— LA Film Forum

Born in Washington DC, Joel DeMott attended Radcliffe College and the Massachuettes Institute of Technology. DeMott, who now resides in Coosada, Alabama with her partner and long-time collaborator Jeff Kreines, has made a number of films about the South: Montgomery Songs, Down on the Farm, 36 Girls, God & Country, and Goldbug Street. Demon Lover Diary won the Los Angeles Film Critics Award for Best Independent Feature, and has screened in London, Edinburgh, Berlin, Rotterdam, Sydney, Hong Kong, Taiwan, Athens, and The Hague.

Demon Lover Diary
(1980, 16mm color/sound, 90 mins)


April 17, 2007 - 7PM
Whitsell Auditorium 1219 SW Park Avenue

Red Shift

(1969, color/sound, 10 mins)
“But the revelation of the program is Gunvor Nelson, true poetess of the visual cinema. My Name Is Oona captures in haunting, intensely lyrical images fragments of the coming to consciousness of a child girl. A series of extremely brief flashes of her moving through night-lit space or woods in sensuous negative, separated by rapid fades into blackness, burst upon us like a fairy-tale princess, with a late sun only partially outlining her and the animal in silvery filigree against the encroaching darkness; one of the most perfect recent examples of poetic cinema. Throughout the entire film, the girl, compulsively and as if in awe, repeats her name, until it becomes a magic incantation of self-realization.”

— Amos Vogel

(1984, B&W/sound, 50 mins)
“It involves Gunvor Nelson, her mother and her daughter. Carefully and with great tenderness, it focuses on these three women, trying to show us their relationship, succeeding with an emotional impact that is hardly ever found in such a subject. It is not the social context which is exploited but the little gestures, everyday events. Red Shift is a radical film; it sets new measures for avant-garde filmmaking dealing with personal problems.”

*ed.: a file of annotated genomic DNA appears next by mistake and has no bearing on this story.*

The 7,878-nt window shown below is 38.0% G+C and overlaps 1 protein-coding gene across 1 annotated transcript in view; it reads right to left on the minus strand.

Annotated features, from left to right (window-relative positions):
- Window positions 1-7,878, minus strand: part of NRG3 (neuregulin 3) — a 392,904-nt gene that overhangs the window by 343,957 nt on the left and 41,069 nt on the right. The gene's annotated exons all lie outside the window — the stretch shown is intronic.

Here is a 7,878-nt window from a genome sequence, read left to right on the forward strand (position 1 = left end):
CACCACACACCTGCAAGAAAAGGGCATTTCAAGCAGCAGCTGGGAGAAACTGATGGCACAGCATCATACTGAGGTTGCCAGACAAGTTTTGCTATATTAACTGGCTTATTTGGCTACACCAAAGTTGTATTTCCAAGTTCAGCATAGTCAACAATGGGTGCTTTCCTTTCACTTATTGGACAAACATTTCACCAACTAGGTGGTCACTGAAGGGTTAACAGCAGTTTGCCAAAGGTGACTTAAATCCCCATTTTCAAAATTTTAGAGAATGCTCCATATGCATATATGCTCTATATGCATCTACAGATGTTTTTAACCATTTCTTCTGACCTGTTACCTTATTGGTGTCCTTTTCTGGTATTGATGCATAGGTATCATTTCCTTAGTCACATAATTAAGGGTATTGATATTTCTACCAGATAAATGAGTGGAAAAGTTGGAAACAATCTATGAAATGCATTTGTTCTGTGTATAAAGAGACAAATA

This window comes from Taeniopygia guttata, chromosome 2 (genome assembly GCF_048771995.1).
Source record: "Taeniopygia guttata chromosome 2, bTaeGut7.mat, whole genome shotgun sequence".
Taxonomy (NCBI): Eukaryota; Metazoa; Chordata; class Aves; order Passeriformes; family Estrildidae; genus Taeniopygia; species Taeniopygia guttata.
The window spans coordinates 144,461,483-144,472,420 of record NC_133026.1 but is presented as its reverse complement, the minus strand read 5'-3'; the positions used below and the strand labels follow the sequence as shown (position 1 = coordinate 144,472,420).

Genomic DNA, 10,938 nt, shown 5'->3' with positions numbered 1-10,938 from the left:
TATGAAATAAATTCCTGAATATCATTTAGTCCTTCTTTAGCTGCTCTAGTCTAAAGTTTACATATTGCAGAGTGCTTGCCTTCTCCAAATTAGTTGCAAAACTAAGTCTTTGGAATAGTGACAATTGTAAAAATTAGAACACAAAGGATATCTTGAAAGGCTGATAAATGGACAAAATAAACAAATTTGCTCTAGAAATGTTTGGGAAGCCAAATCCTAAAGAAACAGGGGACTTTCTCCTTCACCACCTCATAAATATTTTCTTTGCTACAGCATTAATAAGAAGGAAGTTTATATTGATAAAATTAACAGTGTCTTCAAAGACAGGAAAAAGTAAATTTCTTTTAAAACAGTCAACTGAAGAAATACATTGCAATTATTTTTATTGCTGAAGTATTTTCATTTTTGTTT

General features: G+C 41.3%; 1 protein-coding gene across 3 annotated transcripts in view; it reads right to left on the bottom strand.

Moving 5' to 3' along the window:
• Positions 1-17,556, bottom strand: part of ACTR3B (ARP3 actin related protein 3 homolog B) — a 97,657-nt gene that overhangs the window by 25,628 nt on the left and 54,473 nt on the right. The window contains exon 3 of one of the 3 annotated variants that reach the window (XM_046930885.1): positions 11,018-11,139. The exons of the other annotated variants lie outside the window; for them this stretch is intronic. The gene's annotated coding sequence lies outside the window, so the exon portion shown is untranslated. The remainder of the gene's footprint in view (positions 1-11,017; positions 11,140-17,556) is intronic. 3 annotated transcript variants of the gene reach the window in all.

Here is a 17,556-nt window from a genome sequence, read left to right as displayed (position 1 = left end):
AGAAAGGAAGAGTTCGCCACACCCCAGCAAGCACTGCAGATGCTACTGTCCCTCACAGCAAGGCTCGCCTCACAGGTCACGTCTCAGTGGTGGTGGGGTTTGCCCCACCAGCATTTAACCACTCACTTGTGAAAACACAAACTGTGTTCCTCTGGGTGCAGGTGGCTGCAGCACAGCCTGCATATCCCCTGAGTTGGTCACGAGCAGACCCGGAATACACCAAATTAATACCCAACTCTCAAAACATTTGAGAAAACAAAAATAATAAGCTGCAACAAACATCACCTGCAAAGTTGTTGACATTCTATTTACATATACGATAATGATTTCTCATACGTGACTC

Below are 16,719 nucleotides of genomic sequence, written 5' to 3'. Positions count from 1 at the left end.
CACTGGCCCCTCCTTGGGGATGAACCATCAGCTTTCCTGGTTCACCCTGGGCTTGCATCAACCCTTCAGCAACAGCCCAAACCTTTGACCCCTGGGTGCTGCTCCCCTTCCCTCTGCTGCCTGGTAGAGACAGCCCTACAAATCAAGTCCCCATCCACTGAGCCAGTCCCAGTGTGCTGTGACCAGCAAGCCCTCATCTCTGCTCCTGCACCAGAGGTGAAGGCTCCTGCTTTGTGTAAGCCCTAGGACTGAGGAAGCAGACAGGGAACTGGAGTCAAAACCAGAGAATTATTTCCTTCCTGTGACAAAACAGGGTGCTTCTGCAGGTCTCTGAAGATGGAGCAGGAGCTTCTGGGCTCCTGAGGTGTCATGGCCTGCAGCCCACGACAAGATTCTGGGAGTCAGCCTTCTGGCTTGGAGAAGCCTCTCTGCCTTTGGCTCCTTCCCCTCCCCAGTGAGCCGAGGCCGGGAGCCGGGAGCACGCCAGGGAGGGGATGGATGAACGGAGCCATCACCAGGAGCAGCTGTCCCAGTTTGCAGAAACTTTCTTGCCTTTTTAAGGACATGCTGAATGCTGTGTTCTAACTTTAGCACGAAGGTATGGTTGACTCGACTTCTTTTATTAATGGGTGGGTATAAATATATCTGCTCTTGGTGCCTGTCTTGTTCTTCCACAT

— Alf Bold, The Arsenal, Berlin

“A meditation on the emotional relationships between three generations of women, explored via daily gestures, everyday events, and disjunctive aural traces. Set in the filmmaker’s childhood home in Sweden, the film, made with the assistance of Diane Kitchen, is interwoven with voice-over readings of Calamity Jane’s letters to her daughter.”

— MoMA

“One of the few women to emerge from San Francisco’s heady independent film scene of the 1960s, Swedish filmmaker Gunvor Nelson has produced one of the great bodies of work in experimental film. Her films are at once intimate studies of life’s emotional landscapes and sensual explorations of image and sound, built up through lush compositions and lyrical montages. Nelson has created works that are distinct and exciting. She has become one of the most accomplished and celebrated artists from the avant-garde film world.”

— Chicago Filmmakers